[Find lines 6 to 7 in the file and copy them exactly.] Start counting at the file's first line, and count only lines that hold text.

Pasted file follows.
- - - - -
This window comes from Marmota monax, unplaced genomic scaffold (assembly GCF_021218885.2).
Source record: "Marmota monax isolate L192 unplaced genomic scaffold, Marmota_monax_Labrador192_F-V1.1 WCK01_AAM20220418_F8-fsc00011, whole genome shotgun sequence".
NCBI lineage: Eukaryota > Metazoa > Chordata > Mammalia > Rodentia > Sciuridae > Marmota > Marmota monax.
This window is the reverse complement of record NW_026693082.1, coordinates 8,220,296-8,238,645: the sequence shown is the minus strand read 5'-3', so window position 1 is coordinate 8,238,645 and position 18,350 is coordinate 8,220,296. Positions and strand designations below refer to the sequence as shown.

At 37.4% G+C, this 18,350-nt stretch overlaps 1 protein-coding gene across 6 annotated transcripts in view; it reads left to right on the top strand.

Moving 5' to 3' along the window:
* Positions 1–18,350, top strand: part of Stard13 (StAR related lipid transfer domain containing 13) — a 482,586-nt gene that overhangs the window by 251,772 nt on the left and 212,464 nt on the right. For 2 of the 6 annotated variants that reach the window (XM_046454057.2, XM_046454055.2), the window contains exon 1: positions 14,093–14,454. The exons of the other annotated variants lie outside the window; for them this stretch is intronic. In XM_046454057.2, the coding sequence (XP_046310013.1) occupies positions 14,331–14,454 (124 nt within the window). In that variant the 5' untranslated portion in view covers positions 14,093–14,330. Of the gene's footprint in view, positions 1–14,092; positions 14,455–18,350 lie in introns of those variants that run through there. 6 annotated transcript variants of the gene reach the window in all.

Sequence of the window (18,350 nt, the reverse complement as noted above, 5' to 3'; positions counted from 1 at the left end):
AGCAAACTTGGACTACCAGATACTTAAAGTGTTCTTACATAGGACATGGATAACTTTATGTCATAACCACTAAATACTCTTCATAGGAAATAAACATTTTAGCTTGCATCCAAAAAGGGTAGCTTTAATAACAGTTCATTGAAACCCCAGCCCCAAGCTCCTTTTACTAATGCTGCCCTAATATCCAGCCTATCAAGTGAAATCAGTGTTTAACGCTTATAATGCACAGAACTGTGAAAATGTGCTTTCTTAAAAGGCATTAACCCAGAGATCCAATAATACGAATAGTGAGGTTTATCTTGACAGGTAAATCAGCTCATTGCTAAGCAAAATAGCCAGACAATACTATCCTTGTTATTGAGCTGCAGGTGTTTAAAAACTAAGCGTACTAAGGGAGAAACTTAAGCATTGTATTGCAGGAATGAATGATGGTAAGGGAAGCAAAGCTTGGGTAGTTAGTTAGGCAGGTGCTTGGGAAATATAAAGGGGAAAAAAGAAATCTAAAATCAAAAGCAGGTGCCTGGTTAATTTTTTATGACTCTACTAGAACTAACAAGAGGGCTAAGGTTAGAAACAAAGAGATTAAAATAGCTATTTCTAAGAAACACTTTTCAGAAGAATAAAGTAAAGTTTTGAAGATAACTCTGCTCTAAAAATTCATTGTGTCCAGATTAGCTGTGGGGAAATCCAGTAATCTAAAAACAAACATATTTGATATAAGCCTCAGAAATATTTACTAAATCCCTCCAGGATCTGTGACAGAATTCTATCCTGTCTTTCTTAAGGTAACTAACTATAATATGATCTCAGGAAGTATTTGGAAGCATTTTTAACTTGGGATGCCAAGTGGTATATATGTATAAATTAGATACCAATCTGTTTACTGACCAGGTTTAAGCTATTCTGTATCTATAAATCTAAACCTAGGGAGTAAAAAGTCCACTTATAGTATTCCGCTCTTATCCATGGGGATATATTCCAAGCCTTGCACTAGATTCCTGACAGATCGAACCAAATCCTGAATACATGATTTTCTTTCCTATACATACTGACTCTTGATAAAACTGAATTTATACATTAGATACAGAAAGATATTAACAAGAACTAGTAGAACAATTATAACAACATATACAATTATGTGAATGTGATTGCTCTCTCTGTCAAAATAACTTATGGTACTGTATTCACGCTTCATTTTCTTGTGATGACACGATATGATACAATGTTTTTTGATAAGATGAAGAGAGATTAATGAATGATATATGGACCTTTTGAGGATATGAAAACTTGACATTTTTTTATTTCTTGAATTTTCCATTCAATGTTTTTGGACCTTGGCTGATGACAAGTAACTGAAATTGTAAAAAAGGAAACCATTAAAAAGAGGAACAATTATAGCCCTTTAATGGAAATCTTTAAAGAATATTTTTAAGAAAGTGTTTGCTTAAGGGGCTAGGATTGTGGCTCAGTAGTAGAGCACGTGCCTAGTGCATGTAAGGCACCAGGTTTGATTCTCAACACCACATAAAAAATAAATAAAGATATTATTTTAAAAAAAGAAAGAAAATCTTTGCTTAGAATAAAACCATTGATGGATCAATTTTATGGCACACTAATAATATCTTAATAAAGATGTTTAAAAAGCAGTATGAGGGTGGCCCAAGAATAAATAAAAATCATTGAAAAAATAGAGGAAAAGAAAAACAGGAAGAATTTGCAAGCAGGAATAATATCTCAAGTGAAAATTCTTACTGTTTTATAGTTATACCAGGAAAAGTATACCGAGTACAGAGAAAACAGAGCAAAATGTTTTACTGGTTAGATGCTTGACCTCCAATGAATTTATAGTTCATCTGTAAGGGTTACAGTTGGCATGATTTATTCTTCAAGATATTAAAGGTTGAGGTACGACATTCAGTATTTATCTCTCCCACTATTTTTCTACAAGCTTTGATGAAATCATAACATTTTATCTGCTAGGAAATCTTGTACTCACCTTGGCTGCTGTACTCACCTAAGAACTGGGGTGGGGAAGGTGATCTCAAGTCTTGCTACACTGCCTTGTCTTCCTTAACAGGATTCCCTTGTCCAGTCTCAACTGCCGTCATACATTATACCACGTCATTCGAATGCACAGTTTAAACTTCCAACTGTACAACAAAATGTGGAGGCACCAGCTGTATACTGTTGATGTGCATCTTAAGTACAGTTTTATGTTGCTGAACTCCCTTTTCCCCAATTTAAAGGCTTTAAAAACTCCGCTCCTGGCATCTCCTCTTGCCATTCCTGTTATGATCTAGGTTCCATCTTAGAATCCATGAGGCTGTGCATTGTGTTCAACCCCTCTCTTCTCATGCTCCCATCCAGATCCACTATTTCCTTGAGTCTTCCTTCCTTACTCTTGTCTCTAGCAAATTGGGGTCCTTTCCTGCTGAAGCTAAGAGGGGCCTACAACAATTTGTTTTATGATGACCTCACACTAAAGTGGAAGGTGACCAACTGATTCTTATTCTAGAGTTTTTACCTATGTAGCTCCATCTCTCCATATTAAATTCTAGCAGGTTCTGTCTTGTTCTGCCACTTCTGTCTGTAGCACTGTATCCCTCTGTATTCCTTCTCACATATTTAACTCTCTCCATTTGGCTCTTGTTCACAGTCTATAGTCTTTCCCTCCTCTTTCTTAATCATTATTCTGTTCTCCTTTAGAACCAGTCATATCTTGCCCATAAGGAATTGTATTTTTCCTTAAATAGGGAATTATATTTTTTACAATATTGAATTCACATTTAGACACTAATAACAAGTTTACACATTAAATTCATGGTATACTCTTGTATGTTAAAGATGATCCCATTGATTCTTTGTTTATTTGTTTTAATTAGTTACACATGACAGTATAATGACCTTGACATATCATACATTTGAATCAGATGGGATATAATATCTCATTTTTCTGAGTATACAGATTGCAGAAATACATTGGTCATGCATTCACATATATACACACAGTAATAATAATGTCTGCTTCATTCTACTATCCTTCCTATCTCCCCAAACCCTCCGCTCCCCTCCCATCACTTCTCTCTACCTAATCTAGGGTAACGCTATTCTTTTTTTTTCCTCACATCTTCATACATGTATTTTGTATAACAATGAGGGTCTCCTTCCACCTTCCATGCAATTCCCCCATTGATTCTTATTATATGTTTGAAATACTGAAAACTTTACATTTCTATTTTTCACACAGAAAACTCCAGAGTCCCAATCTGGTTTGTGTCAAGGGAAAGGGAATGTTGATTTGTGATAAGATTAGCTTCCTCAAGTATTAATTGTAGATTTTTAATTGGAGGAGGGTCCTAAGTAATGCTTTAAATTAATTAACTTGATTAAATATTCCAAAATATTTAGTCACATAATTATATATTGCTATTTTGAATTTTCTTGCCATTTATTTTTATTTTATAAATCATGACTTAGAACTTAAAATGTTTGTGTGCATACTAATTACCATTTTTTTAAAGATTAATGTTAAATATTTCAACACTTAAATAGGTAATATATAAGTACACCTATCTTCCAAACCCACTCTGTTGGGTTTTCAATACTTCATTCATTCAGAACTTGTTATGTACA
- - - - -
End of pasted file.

Moving 5' to 3' along the window:
* Positions 1–18,350, top strand: part of Stard13 (StAR related lipid transfer domain containing 13) — a 482,586-nt gene that overhangs the window by 251,772 nt on the left and 212,464 nt on the right. For 2 of the 6 annotated variants that reach the window (XM_046454057.2, XM_046454055.2), the window contains exon 1: positions 14,093–14,454. The exons of the other annotated variants lie outside the window; for them this stretch is intronic. In XM_046454057.2, the coding sequence (XP_046310013.1) occupies positions 14,331–14,454 (124 nt within the window). In that variant the 5' untranslated portion in view covers positions 14,093–14,330. Of the gene's footprint in view, positions 1–14,092; positions 14,455–18,350 lie in introns of those variants that run through there. 6 annotated transcript variants of the gene reach the window in all.